I was recently listening to an episode of The Tim Ferriss Show with Josh Waitzkin, and a discussion about getting "in the zone” for peak performance stood out to me. During the podcast, this concept is mostly considered as it applies to sports like martial arts. Turns out, it's much more widely applicable than that.
There is never-ending debate about how many hours you should work to be successful, yet avoid burning out. There's no right answer to this, but Josh provides a useful framework for thinking about work-life balance.
The Balancing Act
In a world where we are busy all the time with a wide-ranging number of interests and inputs, we often operate at a 6 out of 10. Not too hot, not too cold. This seems okay, but consider the optimal state of being at a 10.
"There’s the undulation, most people in high-stress, decision-making industries are always operating at this kind of simmering six, or four, as opposed to the undulation between just deep relaxation and being at a 10. Being at a 10 is millions of times better than being at a 6. It’s just in a different universe. Same as being all-in on a discipline is millions of times more intense than being 98 percent or 99 percent."
You’re probably under the impression that you work pretty hard. For the most part, I think that I do too. This may be true, but the harsh reality is that while you may be working hard from a time-based perspective, you probably aren’t being efficient with your mental capacity when it comes to performance.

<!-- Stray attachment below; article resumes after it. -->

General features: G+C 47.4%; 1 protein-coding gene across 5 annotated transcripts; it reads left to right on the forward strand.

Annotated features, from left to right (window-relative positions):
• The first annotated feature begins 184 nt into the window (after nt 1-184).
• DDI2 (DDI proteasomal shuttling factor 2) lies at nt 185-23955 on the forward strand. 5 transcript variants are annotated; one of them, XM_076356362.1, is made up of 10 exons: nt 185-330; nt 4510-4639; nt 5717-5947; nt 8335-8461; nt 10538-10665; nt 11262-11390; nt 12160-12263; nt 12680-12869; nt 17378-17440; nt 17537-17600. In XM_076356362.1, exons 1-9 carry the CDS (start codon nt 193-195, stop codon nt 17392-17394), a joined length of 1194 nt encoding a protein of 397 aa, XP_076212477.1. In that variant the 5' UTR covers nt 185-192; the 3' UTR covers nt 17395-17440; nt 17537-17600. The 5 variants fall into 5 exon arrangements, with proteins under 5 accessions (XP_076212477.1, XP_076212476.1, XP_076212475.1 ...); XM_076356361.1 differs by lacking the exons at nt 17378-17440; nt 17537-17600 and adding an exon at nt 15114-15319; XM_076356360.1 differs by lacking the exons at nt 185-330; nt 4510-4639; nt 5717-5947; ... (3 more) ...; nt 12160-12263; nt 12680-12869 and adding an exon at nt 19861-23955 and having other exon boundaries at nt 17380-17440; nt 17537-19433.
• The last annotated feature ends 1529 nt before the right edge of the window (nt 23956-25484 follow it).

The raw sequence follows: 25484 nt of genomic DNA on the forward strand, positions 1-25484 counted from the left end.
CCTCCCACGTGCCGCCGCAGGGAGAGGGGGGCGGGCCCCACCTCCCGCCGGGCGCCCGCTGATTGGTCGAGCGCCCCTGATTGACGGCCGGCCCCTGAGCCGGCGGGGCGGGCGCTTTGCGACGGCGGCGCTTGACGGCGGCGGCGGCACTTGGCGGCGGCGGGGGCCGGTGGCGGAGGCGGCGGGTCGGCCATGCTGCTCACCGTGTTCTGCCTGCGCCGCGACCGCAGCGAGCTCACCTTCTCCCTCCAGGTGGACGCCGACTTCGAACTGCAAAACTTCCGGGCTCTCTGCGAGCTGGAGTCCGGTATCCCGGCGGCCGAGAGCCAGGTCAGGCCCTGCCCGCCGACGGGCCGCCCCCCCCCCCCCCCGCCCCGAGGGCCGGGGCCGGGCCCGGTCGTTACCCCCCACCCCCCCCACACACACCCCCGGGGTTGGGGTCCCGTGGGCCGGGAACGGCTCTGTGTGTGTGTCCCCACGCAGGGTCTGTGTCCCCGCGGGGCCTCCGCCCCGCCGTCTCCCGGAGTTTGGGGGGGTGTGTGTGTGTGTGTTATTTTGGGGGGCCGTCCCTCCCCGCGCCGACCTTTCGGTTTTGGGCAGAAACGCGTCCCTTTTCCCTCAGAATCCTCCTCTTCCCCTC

"Your ability to avoid the simmering six directly affects your ability to then ratchet up to turn on to the 99 percent or the 100 percent. If you’re always at a simmering six, you’re just at 50 percent battery all the time."
You might work 80 hours a week. You might always be engaged, thinking about the next thing, and handling various responsibilities. If you want to do great things, this might make sense. However, as is the case with most things, there are repercussions to consider.
Find Your Sweet Spot
If you are constantly "on," then chances are that you're at a simmering six. The thing about being at a 10 is that you can't be there all the time. If you don't pump the breaks every once in a while, you are directly hurting your ability to crank things up to a 10 when need-be.
By working all the time, you are depriving yourself of the state where the real magic happens.
Teach yourself to dial it down more often. Let the idea, question, or problem lay dormant in your mind. When the time is right, turn it up to a 10 and dedicate yourself to it completely. Give it 100% of your focus and mental capacity. This is easy to say and harder to practice, but when done right, it can be pretty powerful.
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